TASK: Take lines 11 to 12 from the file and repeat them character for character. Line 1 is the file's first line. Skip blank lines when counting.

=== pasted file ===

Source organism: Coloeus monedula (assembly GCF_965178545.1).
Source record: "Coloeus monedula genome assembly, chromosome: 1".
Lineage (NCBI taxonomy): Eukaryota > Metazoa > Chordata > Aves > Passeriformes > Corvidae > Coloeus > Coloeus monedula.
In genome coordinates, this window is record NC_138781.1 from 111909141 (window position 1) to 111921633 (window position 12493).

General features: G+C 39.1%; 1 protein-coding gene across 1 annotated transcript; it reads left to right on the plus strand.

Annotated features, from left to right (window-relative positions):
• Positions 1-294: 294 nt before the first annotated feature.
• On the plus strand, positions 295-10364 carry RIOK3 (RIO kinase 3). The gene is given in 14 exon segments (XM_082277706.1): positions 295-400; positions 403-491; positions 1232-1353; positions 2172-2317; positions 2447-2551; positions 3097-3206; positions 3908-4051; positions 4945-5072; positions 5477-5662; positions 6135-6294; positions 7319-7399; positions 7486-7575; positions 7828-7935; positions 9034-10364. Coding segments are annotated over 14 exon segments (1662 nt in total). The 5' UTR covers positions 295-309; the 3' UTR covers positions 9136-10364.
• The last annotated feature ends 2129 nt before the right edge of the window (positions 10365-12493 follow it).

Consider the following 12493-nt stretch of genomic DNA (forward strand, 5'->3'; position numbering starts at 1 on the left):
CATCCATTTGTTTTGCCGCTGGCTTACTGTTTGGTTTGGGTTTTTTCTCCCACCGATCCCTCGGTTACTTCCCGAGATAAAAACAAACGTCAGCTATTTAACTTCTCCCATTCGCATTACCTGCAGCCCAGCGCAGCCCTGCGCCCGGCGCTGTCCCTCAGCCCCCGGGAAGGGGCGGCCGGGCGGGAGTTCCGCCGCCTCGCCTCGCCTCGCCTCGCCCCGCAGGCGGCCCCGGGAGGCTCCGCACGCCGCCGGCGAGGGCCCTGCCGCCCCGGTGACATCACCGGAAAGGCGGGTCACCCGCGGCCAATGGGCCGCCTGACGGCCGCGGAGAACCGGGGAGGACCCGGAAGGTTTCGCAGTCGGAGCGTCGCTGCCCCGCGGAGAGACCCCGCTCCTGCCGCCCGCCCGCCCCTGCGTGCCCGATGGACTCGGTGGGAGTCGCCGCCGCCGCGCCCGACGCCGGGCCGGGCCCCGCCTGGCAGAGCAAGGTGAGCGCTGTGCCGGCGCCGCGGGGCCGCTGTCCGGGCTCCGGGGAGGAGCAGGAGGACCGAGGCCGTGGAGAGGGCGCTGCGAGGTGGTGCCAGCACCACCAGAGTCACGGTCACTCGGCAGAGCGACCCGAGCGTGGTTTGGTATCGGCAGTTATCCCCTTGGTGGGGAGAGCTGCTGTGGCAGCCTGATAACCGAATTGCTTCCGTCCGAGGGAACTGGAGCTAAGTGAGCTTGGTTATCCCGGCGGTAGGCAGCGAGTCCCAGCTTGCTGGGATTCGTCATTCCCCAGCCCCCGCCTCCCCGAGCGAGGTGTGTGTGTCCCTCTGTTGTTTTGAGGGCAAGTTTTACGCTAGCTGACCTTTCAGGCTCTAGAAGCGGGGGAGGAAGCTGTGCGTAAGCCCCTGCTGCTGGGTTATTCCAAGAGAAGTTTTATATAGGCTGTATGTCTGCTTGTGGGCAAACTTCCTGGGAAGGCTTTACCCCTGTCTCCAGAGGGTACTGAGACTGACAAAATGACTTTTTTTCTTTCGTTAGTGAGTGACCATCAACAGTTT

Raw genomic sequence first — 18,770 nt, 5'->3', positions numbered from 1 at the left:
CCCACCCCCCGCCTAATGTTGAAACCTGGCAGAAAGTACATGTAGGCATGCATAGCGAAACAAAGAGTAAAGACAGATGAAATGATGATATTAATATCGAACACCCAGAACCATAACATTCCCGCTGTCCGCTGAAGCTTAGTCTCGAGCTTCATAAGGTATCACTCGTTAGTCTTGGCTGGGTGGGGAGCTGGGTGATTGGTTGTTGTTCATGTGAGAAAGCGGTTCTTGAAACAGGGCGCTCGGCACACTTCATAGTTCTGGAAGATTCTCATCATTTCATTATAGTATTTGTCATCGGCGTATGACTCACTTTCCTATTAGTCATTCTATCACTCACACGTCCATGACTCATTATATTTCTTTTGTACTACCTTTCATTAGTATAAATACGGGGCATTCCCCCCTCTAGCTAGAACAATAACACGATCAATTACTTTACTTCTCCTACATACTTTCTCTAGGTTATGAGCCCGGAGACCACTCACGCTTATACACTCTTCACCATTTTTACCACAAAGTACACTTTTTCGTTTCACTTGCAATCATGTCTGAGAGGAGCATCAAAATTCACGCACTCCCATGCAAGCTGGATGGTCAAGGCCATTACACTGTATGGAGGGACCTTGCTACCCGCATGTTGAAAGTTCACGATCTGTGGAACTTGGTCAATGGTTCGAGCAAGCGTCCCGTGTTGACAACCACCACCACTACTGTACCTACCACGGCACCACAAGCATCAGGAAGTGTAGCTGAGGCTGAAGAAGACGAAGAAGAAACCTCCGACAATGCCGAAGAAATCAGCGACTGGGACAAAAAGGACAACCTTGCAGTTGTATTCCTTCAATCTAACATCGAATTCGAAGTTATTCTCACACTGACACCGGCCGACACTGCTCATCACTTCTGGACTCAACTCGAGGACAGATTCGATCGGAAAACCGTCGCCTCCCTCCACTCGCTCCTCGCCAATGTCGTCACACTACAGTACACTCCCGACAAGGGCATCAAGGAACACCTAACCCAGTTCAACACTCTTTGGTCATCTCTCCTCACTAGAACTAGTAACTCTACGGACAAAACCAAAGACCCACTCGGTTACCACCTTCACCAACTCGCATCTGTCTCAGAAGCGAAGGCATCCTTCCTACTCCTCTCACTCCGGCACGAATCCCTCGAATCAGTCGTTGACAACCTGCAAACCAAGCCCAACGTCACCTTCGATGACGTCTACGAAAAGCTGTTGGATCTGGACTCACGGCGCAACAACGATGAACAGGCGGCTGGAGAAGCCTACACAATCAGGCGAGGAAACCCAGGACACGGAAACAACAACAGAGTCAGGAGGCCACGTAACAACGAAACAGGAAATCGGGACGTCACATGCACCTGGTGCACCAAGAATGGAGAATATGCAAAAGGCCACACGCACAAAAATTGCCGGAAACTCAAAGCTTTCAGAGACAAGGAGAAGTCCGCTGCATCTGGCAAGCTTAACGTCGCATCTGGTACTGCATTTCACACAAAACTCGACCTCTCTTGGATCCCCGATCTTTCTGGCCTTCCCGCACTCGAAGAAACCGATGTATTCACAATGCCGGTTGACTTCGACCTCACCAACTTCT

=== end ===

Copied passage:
CATCCATTTGTTTTGCCGCTGGCTTACTGTTTGGTTTGGGTTTTTTCTCCCACCGATCCCTCGGTTACTTCCCGAGATAAAAACAAACGTCAGCTATTTAACTTCTCCCATTCGCATTACCTGCAGCCCAGCGCAGCCCTGCGCCCGGCGCTGTCCCTCAGCCCCCGGGAAGGGGCGGCCGGGCGGGAGTTCCGCCGCCTCGCCTCGCCTCGCCTCGCCCCGCAGGCGGCCCCGGGAGGCTCCGCACGCCGCCGGCGAGGGCCCTGCCGCCCCGGTGACATCACCGGAAAGGCGGGTCACCCGCGGCCAATGGGCCGCCTGACGGCCGCGGAGAACCGGGGAGGACCCGGAAGGTTTCGCAGTCGGAGCGTCGCTGCCCCGCGGAGAGACCCCGCTCCTGCCGCCCGCCCGCCCCTGCGTGCCCGATGGACTCGGTGGGAGTCGCCGCCGCCGCGCCCGACGCCGGGCCGGGCCCCGCCTGGCAGAGCAAGGTGAGCGCTGTGCCGGCGCCGCGGGGCCGCTGTCCGGGCTCCGGGGAGGAGCAGGAGGACCGAGGCCGTGGAGAGGGCGCTGCGAGGTGGTGCCAGCACCACCAGAGTCACGGTCACTCGGCAGAGCGACCCGAGCGTGGTTTGGTATCGGCAGTTATCCCCTTGGTGGGGAGAGCTGCTGTGGCAGCCTGATAACCGAATTGCTTCCGTCCGAGGGAACTGGAGCTAAGTGAGCTTGGTTATCCCGGCGGTAGGCAGCGAGTCCCAGCTTGCTGGGATTCGTCATTCCCCAGCCCCCGCCTCCCCGAGCGAGGTGTGTGTGTCCCTCTGTTGTTTTGAGGGCAAGTTTTACGCTAGCTGACCTTTCAGGCTCTAGAAGCGGGGGAGGAAGCTGTGCGTAAGCCCCTGCTGCTGGGTTATTCCAAGAGAAGTTTTATATAGGCTGTATGTCTGCTTGTGGGCAAACTTCCTGGGAAGGCTTTACCCCTGTCTCCAGAGGGTACTGAGACTGACAAAATGACTTTTTTTCTTTCGTTAGTGAGTGACCATCAACAGTTT

Raw genomic sequence first — 18,770 nt, 5'->3', positions numbered from 1 at the left: